However, the worst part of the conviction, according to Salaam, was that the true perpetrator was still on the loose.
“Because they got stuck with a mistake, the real criminal was out committing more crime,” Salaam said. “One of his last victims was a young pregnant Latina woman. He raped her and stabbed her to death, killing her and her unborn child. Had the system understood that they had the wrong people, that young lady would have been alive. That’s the collateral effect of getting it wrong.”
After Salaam was sent to a maximum-security prison shortly thereafter, an officer approached him and asked him a seemingly innocuous question: “You’re not supposed to be here. Why are you here? Who are you?” It was this question that allowed Salaam to take the harsh reality of being an innocent man imprisoned and transform it into an opportunity for growth.
“This simple question was the question that changed the total trajectory of my life,” Salaam said.
Keeping his Islamic faith close to his heart, Salaam soon realized that while his circumstances were indeed tragic, prison was exactly where he was destined to be.
“Each of us came into this world the same way,” he said. “We each were one of more than 400 million options. That means because we made it, we have a purpose. I remembered my mother said I came into this world without a name. On my birth certificate, it actually said, ‘Boy Salaam.’ My parents were to observe me for seven days, and throughout this process the question they had to answer themselves was ‘Who is this?’ On the seventh day, my parents told the people for the first time that my name was to be Yusef Salaam.
“When I was in prison, imagine my surprise that when I read the Bible, there was a young man named Yusef. This same story found its way in the Qur’an. The most interesting thing about this story is that this young man who was chosen by God went to prison for a crime that he didn’t commit, and that crime was murder. This young man came home free. I thought God was talking to me. I said, ‘I’m going to get out of here a free man.’”
While serving his time in prison, Salaam found comfort in writing poetry and used that time to earn a GED diploma and associate degree. He also drew strength from letters from his grandmother, who addressed him as “Master Yusef Salaam” in each of her messages.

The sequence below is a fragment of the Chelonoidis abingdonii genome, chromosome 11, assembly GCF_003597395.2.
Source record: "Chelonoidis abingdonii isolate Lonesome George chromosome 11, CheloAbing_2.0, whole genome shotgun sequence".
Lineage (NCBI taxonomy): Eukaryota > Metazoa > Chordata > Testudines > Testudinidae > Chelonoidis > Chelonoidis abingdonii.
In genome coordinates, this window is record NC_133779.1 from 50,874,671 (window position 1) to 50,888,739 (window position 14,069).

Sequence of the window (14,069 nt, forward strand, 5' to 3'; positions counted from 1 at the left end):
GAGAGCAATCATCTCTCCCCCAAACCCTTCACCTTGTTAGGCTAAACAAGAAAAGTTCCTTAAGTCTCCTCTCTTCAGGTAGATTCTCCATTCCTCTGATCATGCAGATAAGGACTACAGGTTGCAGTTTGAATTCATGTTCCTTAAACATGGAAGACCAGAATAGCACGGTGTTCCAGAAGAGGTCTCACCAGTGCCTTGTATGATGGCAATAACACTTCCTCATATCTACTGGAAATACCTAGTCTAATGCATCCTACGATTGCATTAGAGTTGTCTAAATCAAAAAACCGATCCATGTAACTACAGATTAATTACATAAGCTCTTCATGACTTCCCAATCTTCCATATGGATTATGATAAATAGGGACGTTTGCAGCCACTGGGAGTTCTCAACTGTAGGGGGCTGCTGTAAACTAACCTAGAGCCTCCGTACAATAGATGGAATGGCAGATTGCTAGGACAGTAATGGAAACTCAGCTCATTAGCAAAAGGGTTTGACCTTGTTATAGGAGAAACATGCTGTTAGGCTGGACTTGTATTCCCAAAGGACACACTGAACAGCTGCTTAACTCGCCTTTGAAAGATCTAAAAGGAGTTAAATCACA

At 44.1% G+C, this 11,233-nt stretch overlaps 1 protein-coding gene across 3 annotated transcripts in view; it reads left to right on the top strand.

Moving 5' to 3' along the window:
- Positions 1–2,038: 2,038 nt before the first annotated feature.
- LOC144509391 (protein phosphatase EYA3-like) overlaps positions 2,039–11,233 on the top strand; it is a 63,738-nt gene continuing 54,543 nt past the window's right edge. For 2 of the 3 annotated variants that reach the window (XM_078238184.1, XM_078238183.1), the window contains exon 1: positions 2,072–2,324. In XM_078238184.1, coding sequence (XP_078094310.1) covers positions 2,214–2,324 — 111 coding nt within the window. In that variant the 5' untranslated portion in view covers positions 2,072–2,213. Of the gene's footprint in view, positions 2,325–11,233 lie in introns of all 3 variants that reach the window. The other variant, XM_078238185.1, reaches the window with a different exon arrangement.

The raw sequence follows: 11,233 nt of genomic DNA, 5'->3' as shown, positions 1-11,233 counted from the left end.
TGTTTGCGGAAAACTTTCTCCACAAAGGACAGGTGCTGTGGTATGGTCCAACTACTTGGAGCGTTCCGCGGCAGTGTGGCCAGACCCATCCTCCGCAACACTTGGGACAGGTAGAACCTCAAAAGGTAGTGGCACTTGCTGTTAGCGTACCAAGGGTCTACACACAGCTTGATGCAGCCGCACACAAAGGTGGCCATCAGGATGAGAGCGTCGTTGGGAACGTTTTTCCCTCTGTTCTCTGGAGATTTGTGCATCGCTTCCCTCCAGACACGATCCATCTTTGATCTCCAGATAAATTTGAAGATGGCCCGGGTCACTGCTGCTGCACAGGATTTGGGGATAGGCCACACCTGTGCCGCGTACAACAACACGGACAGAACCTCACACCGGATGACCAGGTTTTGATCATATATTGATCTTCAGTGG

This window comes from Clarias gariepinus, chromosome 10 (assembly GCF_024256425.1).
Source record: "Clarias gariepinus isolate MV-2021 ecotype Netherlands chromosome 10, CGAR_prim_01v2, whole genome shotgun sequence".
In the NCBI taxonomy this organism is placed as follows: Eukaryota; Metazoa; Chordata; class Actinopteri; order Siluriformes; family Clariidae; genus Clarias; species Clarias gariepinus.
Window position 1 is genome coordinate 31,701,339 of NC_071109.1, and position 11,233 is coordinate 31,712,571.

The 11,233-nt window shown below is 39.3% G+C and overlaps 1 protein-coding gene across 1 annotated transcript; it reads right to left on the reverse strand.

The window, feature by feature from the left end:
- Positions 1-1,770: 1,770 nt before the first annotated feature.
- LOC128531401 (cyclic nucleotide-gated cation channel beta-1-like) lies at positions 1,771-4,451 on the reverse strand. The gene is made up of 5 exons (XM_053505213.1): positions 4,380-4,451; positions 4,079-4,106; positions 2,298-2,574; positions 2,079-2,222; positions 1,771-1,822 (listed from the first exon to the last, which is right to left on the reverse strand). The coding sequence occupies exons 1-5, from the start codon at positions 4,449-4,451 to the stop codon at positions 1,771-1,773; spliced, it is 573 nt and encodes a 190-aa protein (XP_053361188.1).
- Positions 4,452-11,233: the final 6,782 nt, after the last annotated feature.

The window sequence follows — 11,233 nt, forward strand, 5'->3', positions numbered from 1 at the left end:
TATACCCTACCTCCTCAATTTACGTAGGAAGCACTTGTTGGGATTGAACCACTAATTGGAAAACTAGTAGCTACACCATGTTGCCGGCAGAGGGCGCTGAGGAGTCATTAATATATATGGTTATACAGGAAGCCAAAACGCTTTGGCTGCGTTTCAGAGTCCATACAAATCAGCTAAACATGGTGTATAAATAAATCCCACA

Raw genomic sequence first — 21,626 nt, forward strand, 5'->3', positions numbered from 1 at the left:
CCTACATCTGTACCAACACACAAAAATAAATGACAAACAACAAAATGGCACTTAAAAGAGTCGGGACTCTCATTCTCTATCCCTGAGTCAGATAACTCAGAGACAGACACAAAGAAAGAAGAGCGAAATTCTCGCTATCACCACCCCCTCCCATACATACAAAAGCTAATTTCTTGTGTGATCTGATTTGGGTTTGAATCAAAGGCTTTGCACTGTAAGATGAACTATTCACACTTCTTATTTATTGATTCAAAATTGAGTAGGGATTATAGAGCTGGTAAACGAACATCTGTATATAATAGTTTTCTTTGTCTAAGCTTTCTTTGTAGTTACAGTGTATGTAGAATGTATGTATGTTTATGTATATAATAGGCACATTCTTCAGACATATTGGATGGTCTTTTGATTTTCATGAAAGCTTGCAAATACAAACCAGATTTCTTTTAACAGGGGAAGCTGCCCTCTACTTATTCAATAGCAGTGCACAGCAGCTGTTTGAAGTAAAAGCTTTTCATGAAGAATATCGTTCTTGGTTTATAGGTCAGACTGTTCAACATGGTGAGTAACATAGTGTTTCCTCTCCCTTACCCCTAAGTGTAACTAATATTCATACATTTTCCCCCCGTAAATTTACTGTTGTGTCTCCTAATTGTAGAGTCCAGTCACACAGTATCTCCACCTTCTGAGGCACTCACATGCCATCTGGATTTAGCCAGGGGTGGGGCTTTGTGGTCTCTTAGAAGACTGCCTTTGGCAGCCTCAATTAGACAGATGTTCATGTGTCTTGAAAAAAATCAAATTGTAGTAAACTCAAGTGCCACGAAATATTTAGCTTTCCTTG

“She was telling me that I was the master of my fate,” he said. “She was guiding me and planting my seeds so that I can remember my greatness. Prison life, they say, in many ways, can be likened to the womb. If the life inside becomes stillborn, the womb becomes the tomb. In my determination to make sure I did not die, I did the time, and I refused to let time do me.”
More than six years later, Salaam’s faith that his imprisonment had a greater purpose proved to be true. Reyes confessed to the crime in 2002, and further testing revealed DNA found at the crime scene did indeed belong to him. Reyes was sentenced to life in prison, and the Central Park Five were exonerated after their convictions were overturned. In 2014, the five received a $41 million settlement in a lawsuit they filed against the City of New York for its injustices against them.
Having his name finally cleared, however, did not make it any easier for Salaam to assimilate back into life outside prison.
“I came home to be identified as a level three sexual predator,” Salaam said. “I came home wanting to hide in plain sight. Then [in 2013] the movie came out, The Central Park Five. I’ll never forget how afraid I was when the film came out, because it was coming to my town, and I didn’t know what they would think.”
Salaam was awarded an honorary doctorate and also received a Lifetime Achievement Award from former President Barack Obama in 2016. In 2018, he also was appointed to the board of the Innocence Project, a nonprofit committed to exonerating wrongly convicted people and reforming the criminal justice system.
Last year, Netflix released a feature limited series called When They See Us, which was directed by Ava DuVernay and is based on the story of the Central Park Five. The film garnered more than 23 million viewers. In an interview after the series debut, Oprah Winfrey rebranded the “Central Park Five” as the “Exonerated Five,” as they are now known.
Today, Salaam is able to reflect on his experiences with little bitterness, but with much faith, positivity, gratitude, and determination to use the lessons he has learned to educate others.
“If you readjust your focus, you’ll realize that the Central Park Jogger case is a love story between God and his people,” Salaam said. “It’s a story of a criminal system of justice turned on its side and placed on trial in order to produce a miracle in modern time.”
One of Salaam’s most important goals as a motivational speaker and criminal justice reform advocate is to enlighten those pursuing legal professions about the devastating effects of wrongful imprisonment, police coercion, and racial injustice.
“On the side of cop cars throughout the nation, I’ve seen the words, in some variation, ‘To serve and protect.’ In New York, they have the words ‘Courtesy, Professionalism, and Respect.’ But if you happen to remember that young man on Staten Island named Eric Garner, they didn’t even give him the first letters off of the cop car … They didn’t give him CPR [when he told police he couldn’t breathe]. We have to plant seeds in the minds of future police officers, future judges, future prosecutors, future citizens, so that we change the world into a better place.”
Salaam’s final message to students: to conquer their fears and be unafraid.
“If you do what’s hard now, you will have an easy life. If you do what’s easy now, you’re going to have a hard life,” he said. “Do what you have to so that you can do what you want to. You will appear to have a lucky life. Luck is an acronym that stands for ‘laboring under correct knowledge.’ Sometimes you find yourself in darkness. The light is inside you, and you can illuminate your own darkness and shine your light on the world.”